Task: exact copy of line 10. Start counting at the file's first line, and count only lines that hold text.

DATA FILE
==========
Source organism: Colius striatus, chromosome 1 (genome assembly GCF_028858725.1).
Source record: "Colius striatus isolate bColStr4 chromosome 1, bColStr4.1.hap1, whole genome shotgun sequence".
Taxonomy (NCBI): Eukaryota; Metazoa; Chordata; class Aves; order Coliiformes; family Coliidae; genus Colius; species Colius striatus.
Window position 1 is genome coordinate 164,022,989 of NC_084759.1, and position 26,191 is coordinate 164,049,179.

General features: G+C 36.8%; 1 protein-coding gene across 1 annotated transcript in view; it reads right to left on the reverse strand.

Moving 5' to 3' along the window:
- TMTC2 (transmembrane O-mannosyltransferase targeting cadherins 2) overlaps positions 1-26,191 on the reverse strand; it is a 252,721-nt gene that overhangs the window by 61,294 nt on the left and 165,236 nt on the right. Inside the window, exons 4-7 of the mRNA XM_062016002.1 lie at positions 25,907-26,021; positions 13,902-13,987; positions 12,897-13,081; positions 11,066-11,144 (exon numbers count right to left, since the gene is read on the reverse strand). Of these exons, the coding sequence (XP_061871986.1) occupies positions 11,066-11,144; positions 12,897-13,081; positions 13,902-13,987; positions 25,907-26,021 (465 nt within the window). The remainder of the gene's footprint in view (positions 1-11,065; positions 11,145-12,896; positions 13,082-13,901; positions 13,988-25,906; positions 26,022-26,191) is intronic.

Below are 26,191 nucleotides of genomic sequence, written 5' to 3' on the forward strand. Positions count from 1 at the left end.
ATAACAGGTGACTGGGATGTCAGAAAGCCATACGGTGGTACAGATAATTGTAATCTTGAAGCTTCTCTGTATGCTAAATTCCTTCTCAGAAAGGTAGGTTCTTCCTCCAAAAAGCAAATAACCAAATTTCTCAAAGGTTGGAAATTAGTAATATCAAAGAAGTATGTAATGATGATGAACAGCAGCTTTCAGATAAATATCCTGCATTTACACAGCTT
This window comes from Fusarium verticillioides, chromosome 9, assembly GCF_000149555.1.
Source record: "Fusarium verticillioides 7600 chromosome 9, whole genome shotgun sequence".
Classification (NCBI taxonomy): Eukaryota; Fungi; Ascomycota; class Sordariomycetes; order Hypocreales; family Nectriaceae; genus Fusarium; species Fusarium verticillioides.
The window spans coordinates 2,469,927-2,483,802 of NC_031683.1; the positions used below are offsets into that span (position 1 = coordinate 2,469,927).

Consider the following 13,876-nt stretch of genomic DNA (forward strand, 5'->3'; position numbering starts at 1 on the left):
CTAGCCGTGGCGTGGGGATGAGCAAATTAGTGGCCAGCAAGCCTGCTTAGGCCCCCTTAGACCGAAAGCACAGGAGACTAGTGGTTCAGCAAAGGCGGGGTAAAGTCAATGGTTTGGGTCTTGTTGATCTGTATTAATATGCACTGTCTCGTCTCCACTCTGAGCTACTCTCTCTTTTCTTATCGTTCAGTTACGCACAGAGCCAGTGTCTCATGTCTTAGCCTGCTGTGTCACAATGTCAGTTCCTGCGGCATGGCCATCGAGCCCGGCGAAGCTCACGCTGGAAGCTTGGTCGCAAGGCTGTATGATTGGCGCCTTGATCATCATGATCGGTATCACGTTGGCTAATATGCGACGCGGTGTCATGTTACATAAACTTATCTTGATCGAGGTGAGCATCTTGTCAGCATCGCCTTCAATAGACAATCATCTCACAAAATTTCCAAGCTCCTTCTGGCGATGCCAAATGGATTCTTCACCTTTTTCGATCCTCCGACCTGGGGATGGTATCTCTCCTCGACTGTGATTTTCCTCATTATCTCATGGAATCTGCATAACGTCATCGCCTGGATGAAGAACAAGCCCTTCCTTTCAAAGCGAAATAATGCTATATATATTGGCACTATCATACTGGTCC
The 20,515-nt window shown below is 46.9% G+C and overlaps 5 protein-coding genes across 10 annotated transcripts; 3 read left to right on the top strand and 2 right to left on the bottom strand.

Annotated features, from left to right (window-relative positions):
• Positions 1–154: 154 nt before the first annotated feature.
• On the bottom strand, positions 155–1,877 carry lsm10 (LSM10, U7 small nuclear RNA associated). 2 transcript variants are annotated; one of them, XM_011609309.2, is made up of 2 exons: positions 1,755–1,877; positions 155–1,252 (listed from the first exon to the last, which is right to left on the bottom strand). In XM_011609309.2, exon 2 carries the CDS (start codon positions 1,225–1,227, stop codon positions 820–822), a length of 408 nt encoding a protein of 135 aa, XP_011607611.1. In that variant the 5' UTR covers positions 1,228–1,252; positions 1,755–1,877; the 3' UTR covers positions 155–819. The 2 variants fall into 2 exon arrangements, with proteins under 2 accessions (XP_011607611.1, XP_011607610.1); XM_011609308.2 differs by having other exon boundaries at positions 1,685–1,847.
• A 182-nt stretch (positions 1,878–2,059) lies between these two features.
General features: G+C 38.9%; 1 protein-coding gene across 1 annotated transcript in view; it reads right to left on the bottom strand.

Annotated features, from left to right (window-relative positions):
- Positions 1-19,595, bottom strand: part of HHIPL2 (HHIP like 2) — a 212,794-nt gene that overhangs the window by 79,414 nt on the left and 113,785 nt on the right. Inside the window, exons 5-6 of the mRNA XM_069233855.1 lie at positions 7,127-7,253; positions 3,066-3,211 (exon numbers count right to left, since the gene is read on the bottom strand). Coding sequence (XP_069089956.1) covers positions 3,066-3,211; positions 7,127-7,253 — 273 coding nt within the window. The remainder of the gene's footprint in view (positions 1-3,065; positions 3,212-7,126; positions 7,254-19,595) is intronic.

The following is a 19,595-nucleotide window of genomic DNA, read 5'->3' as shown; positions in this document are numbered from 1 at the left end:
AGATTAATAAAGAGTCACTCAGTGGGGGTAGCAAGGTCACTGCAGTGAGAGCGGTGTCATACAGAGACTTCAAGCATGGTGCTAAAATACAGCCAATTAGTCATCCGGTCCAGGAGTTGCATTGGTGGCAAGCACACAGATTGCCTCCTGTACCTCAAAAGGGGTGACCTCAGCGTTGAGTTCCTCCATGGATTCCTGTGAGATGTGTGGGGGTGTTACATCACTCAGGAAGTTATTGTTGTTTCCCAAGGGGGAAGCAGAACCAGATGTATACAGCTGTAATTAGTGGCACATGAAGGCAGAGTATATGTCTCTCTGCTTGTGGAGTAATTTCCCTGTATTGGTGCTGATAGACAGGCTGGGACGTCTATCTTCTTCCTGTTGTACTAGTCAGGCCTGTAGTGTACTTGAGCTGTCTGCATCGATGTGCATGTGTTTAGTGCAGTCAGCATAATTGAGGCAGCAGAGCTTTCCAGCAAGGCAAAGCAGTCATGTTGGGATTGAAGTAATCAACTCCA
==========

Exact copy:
This window comes from Fusarium verticillioides, chromosome 9, assembly GCF_000149555.1.